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Labyrinth proposal tabled amid religious affiliation concerns
July 25, 2016

BY GABE LICHT
Editor

DELANO, MN – Would the city of Delano be violating the Constitution if it approved a proposal for a labyrinth, a structure which has had connections to several religions throughout its 4,000-year history?

That is a question City Attorney Mark Johnson has been asked to answer in writing after the council voted 4-0, with Councilwoman Holly Schrupp absent, to table the proposal until its next meeting at 5 p.m. Tuesday, Aug. 2.

“I haven’t researched it, but it would be my impression that it’s not a Constitutional issue,” Johnson said. “The antecedents are from various pagan, ancient, and Christian backgrounds . . . If it was a cross, that would be a different thing because that’s a Christian proposal. This has religious antecedents, but it has a secular purpose, too. I don’t think it’s a Constitutional issue of church versus state.”

Councilman Jason Franzen first raised the concerns about the religious aspects of labyrinths in a 12-slide PowerPoint presentation.

“Their basic design is fundamental to nature and many cultures and religious traditions,” Franzen said of labyrinths.

According to the website for Veriditas, which proposed labyrinth designer Lisa Moriarty is associated with, a prayer labyrinth involves purgation, or releasing cares and distractions; illumination, or receiving “‘what is there for you’ through prayer and meditation;” and union, or “joining God, your Higher Power, or the healing forces at work in the world.”

“Clearly, it implies, as I see it, a religious nature to it. This is something that was backed up by those I referenced, as well,” Franzen said, referring to Father Nathan LaLiberte, of St. Maximilian Kolbe Parish, and the Revs. Pete Johansson and Josh Hutchcraft, of the Delano Evangelical Free Church.

“The central point of my references is that labyrinths do represent a sectarian purpose,” Franzen concluded. “I believe they should be denied funding, as well as the use of public land . . . If someone wants to put this on private land, I say, ‘So be it.’ If we grant this proposal, what basis would we have to not allow similar innocuous representations like a display of the 10 Commandments, Stations of the Cross, or perhaps a religious figure like St. Francis or Jesus?”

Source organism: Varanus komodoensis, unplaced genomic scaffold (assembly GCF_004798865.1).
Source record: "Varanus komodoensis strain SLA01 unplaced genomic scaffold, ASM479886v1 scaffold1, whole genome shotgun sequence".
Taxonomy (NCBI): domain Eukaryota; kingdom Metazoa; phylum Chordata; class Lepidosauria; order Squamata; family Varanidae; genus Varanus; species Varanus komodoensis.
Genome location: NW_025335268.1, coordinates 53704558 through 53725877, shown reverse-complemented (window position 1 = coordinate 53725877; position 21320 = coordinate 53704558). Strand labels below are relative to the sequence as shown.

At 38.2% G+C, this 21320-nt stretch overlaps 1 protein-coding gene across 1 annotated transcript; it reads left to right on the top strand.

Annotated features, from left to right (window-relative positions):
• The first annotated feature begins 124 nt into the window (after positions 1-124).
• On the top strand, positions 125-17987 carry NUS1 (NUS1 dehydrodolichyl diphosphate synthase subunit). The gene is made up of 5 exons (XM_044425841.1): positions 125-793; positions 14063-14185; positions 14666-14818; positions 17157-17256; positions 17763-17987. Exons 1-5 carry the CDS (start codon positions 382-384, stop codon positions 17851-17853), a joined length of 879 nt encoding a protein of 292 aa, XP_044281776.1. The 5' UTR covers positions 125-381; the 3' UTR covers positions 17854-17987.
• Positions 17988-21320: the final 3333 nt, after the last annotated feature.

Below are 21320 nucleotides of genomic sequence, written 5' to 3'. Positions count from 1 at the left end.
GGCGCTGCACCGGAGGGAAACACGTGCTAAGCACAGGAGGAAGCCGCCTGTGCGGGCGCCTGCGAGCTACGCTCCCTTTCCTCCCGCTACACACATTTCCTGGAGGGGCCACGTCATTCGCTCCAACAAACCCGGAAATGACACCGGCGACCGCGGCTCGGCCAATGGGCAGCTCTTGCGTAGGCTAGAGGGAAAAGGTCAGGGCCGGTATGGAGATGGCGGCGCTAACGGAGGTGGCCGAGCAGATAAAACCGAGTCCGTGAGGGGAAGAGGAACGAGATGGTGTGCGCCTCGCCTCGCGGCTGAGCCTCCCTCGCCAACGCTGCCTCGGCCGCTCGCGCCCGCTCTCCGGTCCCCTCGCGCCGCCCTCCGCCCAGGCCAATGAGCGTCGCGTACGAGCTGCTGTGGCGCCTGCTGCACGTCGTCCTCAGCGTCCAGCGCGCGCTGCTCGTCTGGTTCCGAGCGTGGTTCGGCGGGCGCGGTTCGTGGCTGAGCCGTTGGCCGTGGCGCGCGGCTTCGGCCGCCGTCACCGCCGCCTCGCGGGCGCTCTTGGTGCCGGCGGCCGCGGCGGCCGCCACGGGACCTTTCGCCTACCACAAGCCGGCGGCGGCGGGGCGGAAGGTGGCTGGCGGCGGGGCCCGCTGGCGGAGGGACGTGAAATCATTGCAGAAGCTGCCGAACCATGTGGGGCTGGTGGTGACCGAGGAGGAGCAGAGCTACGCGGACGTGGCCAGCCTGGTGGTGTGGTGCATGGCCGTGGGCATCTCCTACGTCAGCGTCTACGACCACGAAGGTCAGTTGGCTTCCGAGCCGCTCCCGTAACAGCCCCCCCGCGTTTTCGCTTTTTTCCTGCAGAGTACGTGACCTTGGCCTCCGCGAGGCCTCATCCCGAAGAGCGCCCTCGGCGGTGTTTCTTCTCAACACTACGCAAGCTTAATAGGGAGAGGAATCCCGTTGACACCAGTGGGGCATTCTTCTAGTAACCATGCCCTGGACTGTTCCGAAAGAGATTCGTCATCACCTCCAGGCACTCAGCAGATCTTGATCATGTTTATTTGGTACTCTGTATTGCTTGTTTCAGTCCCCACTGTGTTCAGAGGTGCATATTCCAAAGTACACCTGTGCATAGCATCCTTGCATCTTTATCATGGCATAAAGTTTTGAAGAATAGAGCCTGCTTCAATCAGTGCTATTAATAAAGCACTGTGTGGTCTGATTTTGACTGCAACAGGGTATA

Councilwoman Betsy Stolfa noted that no religious purpose was mentioned in the application for the labyrinth, which was supported by the Delano Parks and Recreation Commission and Delano-Franklin Township Area Historical Society, which is required as part of the city’s public art policy.

“Have we looked at the artist who built the horse to see if he had a religious background or if the horse had any horsy religion?” Stolfa said. “I think the artist is separate from the applicants.”

She went on to quote what the applicants stated as the purpose of the labyrinth.

“The applicants are saying their purpose is an attraction to benefit residents . . . invite them to stop, take some time and slow down, walk, and enjoy some unhurried time. These people can walk into downtown to eat, have a drink, and shop before moving on,” Stolfa said.

She added that she did not believe using a labyrinth to be a strictly religious practice.

“I think that’s just human, not necessarily religious, to be self-reflective,” Stolfa said.

When Franzen compared a labyrinth to Michelangelo’s Pieta sculpture of Mary holding Jesus, Stolfa asked, “Don’t you think there’s a difference between Mary and Jesus and a geometric pattern?”

“I think my historical record is explicit for what these are,” Franzen responded.

Councilman Jack Russek referenced a comment that asked if the city would allow a cross on public property if it allows a labyrinth.